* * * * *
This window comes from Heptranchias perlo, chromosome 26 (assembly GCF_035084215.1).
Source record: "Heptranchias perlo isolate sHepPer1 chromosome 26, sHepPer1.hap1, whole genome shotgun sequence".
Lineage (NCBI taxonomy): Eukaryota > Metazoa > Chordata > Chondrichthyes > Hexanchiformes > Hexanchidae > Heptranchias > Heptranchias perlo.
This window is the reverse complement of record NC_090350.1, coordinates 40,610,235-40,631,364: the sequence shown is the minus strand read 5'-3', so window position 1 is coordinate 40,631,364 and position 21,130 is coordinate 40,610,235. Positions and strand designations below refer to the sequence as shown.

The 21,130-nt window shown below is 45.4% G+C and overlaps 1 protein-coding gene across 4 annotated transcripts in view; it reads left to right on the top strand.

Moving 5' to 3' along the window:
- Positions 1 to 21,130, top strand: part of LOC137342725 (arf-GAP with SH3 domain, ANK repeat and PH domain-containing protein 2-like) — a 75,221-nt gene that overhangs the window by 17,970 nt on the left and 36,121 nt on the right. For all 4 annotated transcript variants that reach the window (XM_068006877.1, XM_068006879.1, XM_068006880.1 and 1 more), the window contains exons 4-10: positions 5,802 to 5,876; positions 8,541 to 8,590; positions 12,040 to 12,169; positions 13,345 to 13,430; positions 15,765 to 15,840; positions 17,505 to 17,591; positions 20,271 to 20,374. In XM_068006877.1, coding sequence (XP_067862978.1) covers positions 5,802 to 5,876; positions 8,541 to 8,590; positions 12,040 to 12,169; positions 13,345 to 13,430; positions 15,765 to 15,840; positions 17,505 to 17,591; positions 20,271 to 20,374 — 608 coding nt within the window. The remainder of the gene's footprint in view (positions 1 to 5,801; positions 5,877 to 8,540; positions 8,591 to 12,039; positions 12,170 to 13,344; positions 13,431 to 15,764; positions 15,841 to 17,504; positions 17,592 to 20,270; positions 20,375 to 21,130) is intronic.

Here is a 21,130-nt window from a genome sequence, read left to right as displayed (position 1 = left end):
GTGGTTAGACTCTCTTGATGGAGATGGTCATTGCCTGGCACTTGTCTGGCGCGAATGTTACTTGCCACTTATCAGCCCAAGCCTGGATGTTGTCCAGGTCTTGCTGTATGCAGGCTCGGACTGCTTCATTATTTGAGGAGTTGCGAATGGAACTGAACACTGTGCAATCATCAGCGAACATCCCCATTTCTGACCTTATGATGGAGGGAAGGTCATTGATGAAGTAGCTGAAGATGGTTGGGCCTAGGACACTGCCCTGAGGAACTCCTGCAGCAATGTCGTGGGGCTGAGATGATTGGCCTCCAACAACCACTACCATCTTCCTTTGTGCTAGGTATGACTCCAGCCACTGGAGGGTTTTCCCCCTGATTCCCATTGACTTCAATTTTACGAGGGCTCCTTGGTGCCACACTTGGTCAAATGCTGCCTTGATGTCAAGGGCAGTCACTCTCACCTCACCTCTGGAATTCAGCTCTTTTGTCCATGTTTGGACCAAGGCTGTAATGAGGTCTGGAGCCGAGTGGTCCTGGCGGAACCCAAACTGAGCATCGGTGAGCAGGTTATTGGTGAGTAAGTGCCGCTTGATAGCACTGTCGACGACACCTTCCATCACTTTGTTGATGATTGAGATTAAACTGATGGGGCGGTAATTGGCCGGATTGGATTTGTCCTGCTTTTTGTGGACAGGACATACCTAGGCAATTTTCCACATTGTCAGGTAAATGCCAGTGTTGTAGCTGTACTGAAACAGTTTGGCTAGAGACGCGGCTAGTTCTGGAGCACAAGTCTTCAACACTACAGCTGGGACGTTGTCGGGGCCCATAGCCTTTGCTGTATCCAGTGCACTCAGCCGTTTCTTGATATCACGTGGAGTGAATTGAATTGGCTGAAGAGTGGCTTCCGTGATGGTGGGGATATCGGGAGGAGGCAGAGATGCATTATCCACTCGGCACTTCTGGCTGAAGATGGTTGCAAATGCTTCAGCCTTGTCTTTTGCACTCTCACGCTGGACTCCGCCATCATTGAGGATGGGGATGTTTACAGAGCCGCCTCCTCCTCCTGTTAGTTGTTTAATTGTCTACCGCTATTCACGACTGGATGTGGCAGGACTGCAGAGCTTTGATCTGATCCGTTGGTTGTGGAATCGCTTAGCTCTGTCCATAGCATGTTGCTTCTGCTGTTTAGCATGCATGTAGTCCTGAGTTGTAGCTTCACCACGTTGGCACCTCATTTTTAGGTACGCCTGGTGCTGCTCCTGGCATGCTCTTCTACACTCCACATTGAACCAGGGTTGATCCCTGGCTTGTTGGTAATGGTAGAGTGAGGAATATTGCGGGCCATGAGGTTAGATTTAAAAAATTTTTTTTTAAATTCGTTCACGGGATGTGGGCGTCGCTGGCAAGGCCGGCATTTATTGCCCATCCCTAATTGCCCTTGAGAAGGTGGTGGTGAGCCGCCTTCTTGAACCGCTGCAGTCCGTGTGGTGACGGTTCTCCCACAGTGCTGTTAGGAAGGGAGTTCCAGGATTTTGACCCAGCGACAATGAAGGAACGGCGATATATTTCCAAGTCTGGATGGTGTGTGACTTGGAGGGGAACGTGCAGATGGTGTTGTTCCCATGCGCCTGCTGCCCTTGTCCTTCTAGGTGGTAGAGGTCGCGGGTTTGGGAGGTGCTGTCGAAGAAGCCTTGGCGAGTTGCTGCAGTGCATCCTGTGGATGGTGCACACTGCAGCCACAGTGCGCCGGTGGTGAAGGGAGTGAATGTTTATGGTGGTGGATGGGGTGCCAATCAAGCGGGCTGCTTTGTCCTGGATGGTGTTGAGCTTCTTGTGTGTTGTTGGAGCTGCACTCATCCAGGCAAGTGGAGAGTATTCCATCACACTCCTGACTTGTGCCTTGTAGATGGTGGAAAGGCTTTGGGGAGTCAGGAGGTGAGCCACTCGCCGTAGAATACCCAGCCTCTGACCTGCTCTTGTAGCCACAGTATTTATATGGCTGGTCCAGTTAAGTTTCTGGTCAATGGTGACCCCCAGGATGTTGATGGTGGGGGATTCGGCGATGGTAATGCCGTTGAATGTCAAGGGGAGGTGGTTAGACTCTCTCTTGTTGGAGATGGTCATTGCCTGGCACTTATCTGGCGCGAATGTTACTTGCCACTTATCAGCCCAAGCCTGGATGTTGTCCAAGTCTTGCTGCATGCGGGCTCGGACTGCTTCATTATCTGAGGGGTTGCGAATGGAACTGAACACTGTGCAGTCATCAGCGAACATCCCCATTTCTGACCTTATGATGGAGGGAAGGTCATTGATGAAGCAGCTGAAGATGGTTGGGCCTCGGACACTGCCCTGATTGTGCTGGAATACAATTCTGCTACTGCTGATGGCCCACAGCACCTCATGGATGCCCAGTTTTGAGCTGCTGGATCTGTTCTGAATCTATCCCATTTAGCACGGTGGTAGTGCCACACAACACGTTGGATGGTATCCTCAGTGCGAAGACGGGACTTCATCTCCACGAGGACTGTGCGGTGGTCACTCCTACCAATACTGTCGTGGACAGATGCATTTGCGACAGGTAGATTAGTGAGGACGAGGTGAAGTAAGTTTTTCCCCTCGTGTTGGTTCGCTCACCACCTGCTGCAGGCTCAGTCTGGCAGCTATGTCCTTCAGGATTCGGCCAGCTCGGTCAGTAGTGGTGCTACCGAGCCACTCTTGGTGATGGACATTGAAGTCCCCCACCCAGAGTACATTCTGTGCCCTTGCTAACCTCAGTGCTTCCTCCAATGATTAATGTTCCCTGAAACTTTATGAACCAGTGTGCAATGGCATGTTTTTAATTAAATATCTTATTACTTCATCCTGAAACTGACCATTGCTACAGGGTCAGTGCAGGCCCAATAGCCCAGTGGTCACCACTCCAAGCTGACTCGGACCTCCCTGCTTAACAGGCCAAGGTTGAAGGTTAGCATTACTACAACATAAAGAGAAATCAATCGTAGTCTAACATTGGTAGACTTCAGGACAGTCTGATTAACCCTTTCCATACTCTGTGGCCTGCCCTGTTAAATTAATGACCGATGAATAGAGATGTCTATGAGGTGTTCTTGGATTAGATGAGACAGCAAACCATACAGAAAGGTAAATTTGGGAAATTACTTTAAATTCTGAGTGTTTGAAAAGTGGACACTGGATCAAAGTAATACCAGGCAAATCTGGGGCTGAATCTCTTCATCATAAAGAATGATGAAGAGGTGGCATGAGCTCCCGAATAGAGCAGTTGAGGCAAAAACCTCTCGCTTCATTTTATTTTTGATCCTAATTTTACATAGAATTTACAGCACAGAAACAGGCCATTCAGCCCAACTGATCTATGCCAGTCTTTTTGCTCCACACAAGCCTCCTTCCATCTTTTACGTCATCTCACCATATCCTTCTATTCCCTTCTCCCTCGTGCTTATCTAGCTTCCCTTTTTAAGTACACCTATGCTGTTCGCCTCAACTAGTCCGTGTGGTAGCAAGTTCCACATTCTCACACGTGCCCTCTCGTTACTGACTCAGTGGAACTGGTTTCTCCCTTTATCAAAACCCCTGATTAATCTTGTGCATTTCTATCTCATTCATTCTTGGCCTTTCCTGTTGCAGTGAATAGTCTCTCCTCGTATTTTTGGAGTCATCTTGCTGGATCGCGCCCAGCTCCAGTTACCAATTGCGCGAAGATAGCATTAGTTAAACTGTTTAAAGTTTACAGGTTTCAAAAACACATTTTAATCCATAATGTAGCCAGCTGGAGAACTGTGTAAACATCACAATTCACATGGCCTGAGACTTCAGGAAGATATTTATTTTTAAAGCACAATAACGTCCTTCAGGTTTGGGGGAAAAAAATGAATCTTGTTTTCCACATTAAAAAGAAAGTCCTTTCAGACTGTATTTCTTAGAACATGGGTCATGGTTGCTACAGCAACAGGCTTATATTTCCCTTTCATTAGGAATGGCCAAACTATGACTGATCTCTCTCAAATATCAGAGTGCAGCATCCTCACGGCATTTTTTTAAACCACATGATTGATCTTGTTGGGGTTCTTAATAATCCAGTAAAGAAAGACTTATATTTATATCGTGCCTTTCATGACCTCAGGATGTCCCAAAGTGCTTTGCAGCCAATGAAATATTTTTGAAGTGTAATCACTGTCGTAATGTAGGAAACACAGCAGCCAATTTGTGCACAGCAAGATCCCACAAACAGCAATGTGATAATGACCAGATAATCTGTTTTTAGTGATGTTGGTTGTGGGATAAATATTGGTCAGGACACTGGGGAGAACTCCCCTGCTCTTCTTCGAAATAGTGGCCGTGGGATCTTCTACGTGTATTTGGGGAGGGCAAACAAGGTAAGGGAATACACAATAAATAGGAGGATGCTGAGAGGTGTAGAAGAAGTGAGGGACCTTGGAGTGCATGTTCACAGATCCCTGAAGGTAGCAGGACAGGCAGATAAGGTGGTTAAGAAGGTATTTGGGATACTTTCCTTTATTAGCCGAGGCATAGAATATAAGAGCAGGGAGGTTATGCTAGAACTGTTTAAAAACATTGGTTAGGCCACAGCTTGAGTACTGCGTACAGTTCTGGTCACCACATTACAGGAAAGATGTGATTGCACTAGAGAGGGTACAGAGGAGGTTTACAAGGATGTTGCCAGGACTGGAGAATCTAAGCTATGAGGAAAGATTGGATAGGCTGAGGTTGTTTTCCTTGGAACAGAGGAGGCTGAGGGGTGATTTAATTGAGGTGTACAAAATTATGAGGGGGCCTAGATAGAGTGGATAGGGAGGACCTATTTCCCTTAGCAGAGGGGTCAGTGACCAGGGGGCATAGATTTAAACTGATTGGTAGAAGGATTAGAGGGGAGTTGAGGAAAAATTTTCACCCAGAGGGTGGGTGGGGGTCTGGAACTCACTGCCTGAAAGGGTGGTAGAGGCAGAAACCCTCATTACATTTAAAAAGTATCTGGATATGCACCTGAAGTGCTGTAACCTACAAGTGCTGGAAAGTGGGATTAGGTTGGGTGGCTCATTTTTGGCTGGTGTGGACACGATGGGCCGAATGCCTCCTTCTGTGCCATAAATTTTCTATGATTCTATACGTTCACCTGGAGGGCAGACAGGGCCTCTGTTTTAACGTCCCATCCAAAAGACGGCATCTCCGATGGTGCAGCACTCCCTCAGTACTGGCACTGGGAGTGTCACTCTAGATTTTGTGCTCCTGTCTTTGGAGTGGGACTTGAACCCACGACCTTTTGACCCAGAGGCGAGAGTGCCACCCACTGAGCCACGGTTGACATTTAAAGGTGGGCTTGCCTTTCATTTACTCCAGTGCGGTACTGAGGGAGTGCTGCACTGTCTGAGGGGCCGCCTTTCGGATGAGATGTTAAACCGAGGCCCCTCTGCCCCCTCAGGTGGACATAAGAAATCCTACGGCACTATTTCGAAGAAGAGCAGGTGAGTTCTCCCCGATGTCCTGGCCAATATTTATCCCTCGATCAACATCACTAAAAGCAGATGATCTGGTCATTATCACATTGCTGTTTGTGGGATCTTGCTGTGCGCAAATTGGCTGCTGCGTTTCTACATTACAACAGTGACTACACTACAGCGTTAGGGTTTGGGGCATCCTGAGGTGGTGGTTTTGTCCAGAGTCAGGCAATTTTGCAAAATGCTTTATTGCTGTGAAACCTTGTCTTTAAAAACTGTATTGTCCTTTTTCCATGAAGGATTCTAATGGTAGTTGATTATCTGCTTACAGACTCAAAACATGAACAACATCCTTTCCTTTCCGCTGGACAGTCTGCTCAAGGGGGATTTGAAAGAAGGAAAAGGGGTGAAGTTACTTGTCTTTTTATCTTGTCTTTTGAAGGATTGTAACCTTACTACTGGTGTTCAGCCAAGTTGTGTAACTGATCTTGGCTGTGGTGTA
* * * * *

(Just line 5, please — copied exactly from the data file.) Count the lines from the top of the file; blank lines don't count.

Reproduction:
The 21,130-nt window shown below is 45.4% G+C and overlaps 1 protein-coding gene across 4 annotated transcripts in view; it reads left to right on the top strand.